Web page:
The Star Beast
|The Star Beast|
First edition cover for The Star Beast
|Author||Robert A. Heinlein|
|Genre||Science fiction novel|
|Media type||Print (Hardcover & Paperback)|
|Preceded by||Starman Jones|
|Followed by||Tunnel in the Sky|
The Star Beast is a 1954 science fiction novel by Robert A. Heinlein about a high school senior who discovers that his late father's extraterrestrial pet is more than it appears to be. The novel, somewhat abridged, was originally serialised in The Magazine of Fantasy & Science Fiction (May, June, July 1954) as "Star Lummox" and then published in hardcover as part of Scribner's series of Heinlein juveniles.
An ancestor of John Thomas Stuart XI brought the alien, long-lived Lummox home from an interstellar voyage. The articulate, sentient pet he inherited has gradually grown from the size of a collie pup to a ridable behemoth—especially after consuming a used car. The childlike Lummox is perceived to be a neighborhood nuisance and, upon leaving the Stuart property one day, causes substantial property damage across the city of Westville. John's mother wants him to get rid of it, and a court orders it destroyed.
Desperate to save his pet, John Thomas considers selling Lummox to a zoo. He rapidly changes his mind and runs away from home, riding into the nearby wilderness on Lummox's back. His girlfriend Betty Sorenson joins him and suggests bringing the beast back into town and hiding it in a neighbor's greenhouse. However, it isn't easy to conceal such a large creature. Eventually, the court tries to have Lummox destroyed, but is unable to do so, much to Lummox's amusement.
Meanwhile, representatives of an advanced, powerful and previously unknown alien race appear and demand the return of their lost child...or else. A friendly alien diplomat of a third species intimates that the threat is not an empty one. Initially, no one associates Lummox with the newcomers, in part due to the size difference (Lummox was overfed). Lummox is identified as royalty, complicating the already-tense negotiations. It is discovered that, from her viewpoint, the young Lummox has been pursuing her only hobby and principal interest: the raising of John Thomases. She makes it clear that she intends to continue doing so. This gives the chief human negotiator the leverage he needs to avert the destruction of Earth. At the request of Lummox, the recently married John and Betty accompany her back to her people as members of the human diplomatic mission.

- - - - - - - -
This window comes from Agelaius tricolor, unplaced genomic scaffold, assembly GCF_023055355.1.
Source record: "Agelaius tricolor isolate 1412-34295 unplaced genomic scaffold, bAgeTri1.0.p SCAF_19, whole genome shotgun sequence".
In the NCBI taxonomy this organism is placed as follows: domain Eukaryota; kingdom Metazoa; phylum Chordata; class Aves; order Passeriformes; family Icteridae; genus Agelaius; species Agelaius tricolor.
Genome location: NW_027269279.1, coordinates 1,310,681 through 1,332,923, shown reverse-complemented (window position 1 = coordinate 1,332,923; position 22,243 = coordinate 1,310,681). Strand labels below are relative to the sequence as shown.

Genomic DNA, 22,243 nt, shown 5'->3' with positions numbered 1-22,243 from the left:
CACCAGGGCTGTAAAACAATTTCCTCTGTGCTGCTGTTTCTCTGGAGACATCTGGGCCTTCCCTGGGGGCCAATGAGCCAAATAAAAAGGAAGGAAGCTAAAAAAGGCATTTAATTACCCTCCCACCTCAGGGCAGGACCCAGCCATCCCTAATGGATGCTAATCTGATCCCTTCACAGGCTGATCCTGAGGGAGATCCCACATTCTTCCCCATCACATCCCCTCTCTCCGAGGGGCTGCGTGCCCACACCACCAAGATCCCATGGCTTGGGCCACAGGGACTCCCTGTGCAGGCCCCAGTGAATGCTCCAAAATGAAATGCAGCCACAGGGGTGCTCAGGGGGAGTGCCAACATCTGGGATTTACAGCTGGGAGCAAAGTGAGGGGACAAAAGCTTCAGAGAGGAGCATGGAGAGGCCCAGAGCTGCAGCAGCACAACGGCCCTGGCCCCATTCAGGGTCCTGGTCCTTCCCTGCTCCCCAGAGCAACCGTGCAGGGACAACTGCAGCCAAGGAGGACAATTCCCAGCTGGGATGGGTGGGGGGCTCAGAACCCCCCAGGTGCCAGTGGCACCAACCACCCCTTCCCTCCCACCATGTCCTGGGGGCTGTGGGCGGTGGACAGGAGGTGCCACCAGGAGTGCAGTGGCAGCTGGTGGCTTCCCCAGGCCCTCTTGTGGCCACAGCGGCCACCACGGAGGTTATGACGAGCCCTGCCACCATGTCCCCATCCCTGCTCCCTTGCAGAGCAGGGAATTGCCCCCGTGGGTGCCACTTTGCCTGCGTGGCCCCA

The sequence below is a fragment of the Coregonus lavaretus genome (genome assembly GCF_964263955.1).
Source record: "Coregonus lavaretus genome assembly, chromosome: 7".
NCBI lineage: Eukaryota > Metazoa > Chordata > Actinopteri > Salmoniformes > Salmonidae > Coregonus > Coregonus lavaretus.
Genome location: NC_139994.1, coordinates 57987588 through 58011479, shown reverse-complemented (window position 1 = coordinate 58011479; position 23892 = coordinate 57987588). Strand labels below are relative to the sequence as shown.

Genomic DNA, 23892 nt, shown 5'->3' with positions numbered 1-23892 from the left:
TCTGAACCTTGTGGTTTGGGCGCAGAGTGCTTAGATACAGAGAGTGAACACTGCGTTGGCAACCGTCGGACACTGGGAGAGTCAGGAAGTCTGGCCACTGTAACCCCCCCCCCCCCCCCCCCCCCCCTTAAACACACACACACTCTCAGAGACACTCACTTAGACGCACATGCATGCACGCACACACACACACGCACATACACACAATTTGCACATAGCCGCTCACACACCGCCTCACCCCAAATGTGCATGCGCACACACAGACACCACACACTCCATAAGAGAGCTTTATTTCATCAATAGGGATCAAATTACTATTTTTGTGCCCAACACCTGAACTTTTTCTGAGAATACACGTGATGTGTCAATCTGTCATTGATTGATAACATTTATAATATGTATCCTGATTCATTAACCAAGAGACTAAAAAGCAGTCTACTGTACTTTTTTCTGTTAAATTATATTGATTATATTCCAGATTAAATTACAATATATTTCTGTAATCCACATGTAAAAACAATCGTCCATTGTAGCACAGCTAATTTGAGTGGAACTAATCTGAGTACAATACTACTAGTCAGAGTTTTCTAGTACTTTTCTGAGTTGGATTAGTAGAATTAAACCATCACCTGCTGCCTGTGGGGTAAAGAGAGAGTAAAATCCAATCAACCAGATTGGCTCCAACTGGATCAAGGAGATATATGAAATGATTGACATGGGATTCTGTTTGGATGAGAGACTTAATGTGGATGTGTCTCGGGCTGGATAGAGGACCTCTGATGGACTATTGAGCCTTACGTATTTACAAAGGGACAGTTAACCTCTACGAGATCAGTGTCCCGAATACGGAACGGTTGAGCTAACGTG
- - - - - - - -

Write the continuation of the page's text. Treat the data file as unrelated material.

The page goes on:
Heinlein grew up in the era of racial segregation in the United States. This book was very much ahead of its time both in its explicit rejection of racism and in its inclusion of non-white protagonists. It was published in 1954 before the beginning of the US civil rights movement. The mere existence of non-white characters was a remarkable novelty. In this juvenile the de facto ruler of Earth is a Mr. Kiku who is from Africa. Heinlein explicitly states his skin is "ebony black", and that Kiku is in an arranged marriage that is happy.
The noted science fiction author and critic Damon Knight wrote:
This is a novel that won't go bad on you. Many of science fiction's triumphs, even from as little as ten years ago, are unreadable today; they were shoddily put together, not meant for re-use. But Heinlein is durable. I've read this story twice, so far – once in the Fantasy and Science Fiction serialized version, once in hard covers – and expect to read it again, sooner or later, for pleasure. I don't know any higher praise.
All paperback editions and the Science Fiction Book Club hard cover edition omit page 148 of Chapter VIII, "The Sensible Thing to Do", which was in the Scribner's edition and the magazine serialization. In this chapter, John Thomas rereads the entries in his great-grandfather's diary of how Lummox was found. Of significance on the omitted page is that:
The diary skipped a couple of days; the Trail Blazer had made an emergency raise-ship and Assistant Powerman J. T. Stuart had been too busy to write. John Thomas knew why ... the negotiations opened so hopefully with the dominant race had failed ... no one knew why.
The rest of the page summarizes John Thomas' grandfather's family history, discussing the first John Thomas Stuart, who had retired as a sea captain. The history, as reprinted in the paperback and Science Fiction Book Club editions, then resumes with John Thomas Stuart, Junior.
- Pearson, Wendy. "Race relations" in, The Greenwood Encyclopedia of Science Fiction and Fantasy: Themes, Works, and Wonders, Volume 2 Gary Westfahl, ed.; Westport, Connecticut: Greenwood Publishing Group, 2005; pp. 648–650
- Heinlein, Robert A. (1954). The Star Beast. Charles Schribner's Sons. p. 31.
- Knight, Damon (1967). In Search of Wonder. Chicago: Advent.
- "Galaxy's 5 Star Shelf", Galaxy Science Fiction, March 1955, p.99
- "The Reference Library", Astounding Science Fiction, May 1955, p.144